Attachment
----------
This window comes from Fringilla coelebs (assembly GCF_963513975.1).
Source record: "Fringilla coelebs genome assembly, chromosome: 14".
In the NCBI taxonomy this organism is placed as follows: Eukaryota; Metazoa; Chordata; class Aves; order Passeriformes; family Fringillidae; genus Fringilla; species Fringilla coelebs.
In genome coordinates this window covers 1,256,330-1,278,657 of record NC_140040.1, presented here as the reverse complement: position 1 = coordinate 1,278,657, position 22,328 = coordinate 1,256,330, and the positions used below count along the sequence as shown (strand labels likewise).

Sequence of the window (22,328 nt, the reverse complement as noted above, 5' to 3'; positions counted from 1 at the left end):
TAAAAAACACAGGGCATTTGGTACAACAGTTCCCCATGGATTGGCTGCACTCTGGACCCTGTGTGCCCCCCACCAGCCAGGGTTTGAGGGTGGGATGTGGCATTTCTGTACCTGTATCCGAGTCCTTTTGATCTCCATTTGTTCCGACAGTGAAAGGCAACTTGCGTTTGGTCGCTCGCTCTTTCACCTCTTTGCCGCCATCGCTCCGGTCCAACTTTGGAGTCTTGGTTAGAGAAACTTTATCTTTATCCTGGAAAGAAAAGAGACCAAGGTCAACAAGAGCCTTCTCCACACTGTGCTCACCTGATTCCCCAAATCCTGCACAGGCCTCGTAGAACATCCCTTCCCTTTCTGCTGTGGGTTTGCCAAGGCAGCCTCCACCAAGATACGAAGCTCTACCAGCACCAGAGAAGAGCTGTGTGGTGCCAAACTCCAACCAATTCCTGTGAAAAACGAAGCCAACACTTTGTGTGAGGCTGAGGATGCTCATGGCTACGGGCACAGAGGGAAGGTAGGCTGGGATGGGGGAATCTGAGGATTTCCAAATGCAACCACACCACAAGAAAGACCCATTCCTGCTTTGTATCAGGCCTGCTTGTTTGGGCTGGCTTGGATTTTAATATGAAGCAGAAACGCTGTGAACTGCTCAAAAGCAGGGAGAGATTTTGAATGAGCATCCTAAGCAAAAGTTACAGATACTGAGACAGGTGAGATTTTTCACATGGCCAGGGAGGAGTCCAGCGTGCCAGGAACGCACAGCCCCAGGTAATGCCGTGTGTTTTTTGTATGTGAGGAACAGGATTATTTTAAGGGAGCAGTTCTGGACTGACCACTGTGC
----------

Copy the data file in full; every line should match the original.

This window comes from Fringilla coelebs (assembly GCF_963513975.1).
Source record: "Fringilla coelebs genome assembly, chromosome: 14".
In the NCBI taxonomy this organism is placed as follows: Eukaryota; Metazoa; Chordata; class Aves; order Passeriformes; family Fringillidae; genus Fringilla; species Fringilla coelebs.
In genome coordinates this window covers 1,256,330-1,278,657 of record NC_140040.1, presented here as the reverse complement: position 1 = coordinate 1,278,657, position 22,328 = coordinate 1,256,330, and the positions used below count along the sequence as shown (strand labels likewise).

Sequence of the window (22,328 nt, the reverse complement as noted above, 5' to 3'; positions counted from 1 at the left end):
TAAAAAACACAGGGCATTTGGTACAACAGTTCCCCATGGATTGGCTGCACTCTGGACCCTGTGTGCCCCCCACCAGCCAGGGTTTGAGGGTGGGATGTGGCATTTCTGTACCTGTATCCGAGTCCTTTTGATCTCCATTTGTTCCGACAGTGAAAGGCAACTTGCGTTTGGTCGCTCGCTCTTTCACCTCTTTGCCGCCATCGCTCCGGTCCAACTTTGGAGTCTTGGTTAGAGAAACTTTATCTTTATCCTGGAAAGAAAAGAGACCAAGGTCAACAAGAGCCTTCTCCACACTGTGCTCACCTGATTCCCCAAATCCTGCACAGGCCTCGTAGAACATCCCTTCCCTTTCTGCTGTGGGTTTGCCAAGGCAGCCTCCACCAAGATACGAAGCTCTACCAGCACCAGAGAAGAGCTGTGTGGTGCCAAACTCCAACCAATTCCTGTGAAAAACGAAGCCAACACTTTGTGTGAGGCTGAGGATGCTCATGGCTACGGGCACAGAGGGAAGGTAGGCTGGGATGGGGGAATCTGAGGATTTCCAAATGCAACCACACCACAAGAAAGACCCATTCCTGCTTTGTATCAGGCCTGCTTGTTTGGGCTGGCTTGGATTTTAATATGAAGCAGAAACGCTGTGAACTGCTCAAAAGCAGGGAGAGATTTTGAATGAGCATCCTAAGCAAAAGTTACAGATACTGAGACAGGTGAGATTTTTCACATGGCCAGGGAGGAGTCCAGCGTGCCAGGAACGCACAGCCCCAGGTAATGCCGTGTGTTTTTTGTATGTGAGGAACAGGATTATTTTAAGGGAGCAGTTCTGGACTGACCACTGTGC